After these teacher-directed stations, it’s lunchtime. During the free-play block, the teachers—or parent volunteers who assist them—would have prepared a small meal over a fire, such as stew, pancakes, or “stick-bread,” which is as simple as baked dough wrapped around a piece of wood. (These hot dishes supplement the children’s lunches, which they’ve brought into the forest.) Before cleaning up and dousing the fire with water, the children have a few more precious minutes of free play. Then they all hike back to school.
Something like Forest Friday makes a big difference to some kids, according to Minnucci. Once, she had a boy in her classroom who had a “hard time in preschool,” and during the first few days of kindergarten, whenever he’d catch himself daydreaming, he’d push himself to make intense eye contact with her—a strategy his preschool teacher had taught him.
“He already knew he didn’t fit the mold,” Minnucci told me, but when they started their Forest Friday routine, “he did so well outside.” He began to love kindergarten, and his confidence surged; the forest had given him a place where he could succeed. He became so enthusiastic about school that the night before Forest Friday, his mother reported to Minnucci, he’d lay out all of his clothes.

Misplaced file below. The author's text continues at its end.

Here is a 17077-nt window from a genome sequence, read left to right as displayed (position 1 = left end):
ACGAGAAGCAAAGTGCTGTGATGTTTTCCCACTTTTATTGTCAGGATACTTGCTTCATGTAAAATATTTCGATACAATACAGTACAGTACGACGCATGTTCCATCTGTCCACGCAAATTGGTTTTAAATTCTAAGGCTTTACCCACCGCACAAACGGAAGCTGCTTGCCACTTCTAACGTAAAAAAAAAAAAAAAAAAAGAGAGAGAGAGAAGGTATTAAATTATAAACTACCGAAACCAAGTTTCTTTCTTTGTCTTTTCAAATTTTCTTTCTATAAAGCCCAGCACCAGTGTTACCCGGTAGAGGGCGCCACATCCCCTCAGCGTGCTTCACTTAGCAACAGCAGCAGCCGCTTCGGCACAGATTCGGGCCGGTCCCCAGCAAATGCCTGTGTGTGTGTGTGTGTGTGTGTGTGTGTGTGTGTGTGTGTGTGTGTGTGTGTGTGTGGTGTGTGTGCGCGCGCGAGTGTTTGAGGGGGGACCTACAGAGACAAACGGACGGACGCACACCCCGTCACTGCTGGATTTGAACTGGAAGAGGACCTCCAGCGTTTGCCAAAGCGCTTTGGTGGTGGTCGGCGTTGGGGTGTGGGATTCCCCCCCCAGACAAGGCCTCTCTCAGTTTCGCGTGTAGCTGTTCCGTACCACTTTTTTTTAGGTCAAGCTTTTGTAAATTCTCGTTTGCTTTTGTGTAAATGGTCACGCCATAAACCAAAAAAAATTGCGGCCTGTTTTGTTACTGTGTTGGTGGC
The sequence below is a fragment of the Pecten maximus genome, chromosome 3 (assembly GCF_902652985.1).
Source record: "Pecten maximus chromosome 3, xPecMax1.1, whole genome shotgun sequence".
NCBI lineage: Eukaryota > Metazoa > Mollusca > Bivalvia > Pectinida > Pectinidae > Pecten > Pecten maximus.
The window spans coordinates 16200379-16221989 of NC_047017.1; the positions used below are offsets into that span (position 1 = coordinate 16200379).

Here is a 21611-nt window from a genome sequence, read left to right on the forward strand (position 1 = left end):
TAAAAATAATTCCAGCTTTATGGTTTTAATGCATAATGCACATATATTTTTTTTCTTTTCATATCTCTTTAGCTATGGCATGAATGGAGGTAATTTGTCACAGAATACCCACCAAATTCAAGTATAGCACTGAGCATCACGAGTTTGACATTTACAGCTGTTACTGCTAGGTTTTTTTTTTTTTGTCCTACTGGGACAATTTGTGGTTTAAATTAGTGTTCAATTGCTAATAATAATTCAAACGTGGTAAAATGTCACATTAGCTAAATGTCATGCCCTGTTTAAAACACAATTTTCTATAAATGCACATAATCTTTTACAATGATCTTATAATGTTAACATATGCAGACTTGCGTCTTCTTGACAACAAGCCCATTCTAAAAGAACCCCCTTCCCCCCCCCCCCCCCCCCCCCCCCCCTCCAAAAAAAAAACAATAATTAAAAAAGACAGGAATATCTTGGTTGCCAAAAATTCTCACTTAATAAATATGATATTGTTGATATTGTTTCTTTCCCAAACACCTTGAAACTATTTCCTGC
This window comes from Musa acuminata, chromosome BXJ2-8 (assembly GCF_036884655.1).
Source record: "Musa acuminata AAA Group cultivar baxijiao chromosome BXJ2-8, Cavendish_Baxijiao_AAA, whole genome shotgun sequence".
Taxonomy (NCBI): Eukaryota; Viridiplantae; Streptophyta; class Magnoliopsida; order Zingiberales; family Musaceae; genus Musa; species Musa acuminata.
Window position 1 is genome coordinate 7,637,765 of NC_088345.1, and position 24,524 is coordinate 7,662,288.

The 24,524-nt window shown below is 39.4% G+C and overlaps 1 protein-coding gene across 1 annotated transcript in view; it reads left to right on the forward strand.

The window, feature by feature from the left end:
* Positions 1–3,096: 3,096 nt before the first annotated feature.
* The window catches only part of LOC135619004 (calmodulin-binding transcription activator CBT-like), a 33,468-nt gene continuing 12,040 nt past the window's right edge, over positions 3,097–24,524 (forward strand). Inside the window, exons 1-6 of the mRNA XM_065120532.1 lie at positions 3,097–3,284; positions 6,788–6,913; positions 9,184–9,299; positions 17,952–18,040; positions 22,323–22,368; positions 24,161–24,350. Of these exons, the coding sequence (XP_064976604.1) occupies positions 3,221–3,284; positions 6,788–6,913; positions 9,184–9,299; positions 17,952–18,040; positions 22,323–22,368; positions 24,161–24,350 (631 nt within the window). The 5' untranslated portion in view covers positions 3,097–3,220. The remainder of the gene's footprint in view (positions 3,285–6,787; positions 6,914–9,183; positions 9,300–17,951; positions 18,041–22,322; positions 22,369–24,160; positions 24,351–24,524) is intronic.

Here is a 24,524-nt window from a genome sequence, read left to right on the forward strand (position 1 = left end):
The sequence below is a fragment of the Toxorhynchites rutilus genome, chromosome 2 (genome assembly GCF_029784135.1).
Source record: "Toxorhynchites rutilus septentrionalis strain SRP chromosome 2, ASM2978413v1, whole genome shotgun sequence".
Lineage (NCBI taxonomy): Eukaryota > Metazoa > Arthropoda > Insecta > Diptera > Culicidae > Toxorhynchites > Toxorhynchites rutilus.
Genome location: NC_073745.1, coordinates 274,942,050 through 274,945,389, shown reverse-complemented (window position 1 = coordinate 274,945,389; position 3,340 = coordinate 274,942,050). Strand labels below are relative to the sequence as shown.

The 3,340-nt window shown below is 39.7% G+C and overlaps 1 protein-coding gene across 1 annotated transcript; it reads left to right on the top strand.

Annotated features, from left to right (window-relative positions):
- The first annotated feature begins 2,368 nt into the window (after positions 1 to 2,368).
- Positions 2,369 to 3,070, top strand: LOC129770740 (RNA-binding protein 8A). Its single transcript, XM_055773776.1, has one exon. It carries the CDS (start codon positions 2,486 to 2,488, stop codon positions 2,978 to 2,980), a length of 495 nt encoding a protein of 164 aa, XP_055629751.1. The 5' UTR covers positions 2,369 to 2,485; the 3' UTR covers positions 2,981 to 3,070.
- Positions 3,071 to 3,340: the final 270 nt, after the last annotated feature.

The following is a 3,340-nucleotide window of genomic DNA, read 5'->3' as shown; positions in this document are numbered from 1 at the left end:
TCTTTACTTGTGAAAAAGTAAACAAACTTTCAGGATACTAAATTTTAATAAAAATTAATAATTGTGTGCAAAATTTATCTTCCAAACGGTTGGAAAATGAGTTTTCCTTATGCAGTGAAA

What are the ingredients for implementing something like Forest Friday? Teachout provided me with a list for teachers, which Minnucci later approved: the blessing of an administrator; collaborators (other teachers and supportive parents, for example); and a wild place, which is ideally within walking distance. That mindset of starting small is also important, Minnucci said.
When I asked Louv what he would suggest to American teachers, he offered several ideas, some of which appeared in his newest book Vitamin N (a collection of 500 nature-based activities): create a sensory garden, take students outside for a half-hour to journal about their experiences in the wild, host a scavenger hunt, or encourage independent reading outside, for example.
Recently, Louv visited an elementary school in Georgia, where students usually spend one-third of their day outside. He noted that this charter school, in which most students come from low-income families, has shown more academic improvement than any other school in its county. In standardized reading tests, last year’s third graders outperformed the national average by 17 points and the regional average by 26 points.
Louv gives credit to brave educators, like Minnucci and Teachout, who are finding creative ways to take students into the wild, despite the hurdles of “district bureaucracies and fear of litigation.” But, of course, getting American children to connect regularly with nature is not the sole responsibility of educators and schools. “Parents, policy makers, and whole communities must pitch in,” he told me.
In his 2005 book Last Child in the Woods, Louv introduced the (now) popular term, “nature-deficit disorder,” to highlight the increasing gap between children and nature. These days, Louv is encouraged that the awareness of children’s need for more nature has significantly increased over the last decade, but he believes it’s imperative to move more rapidly into “action mode,” something he calls “the new nature movement.”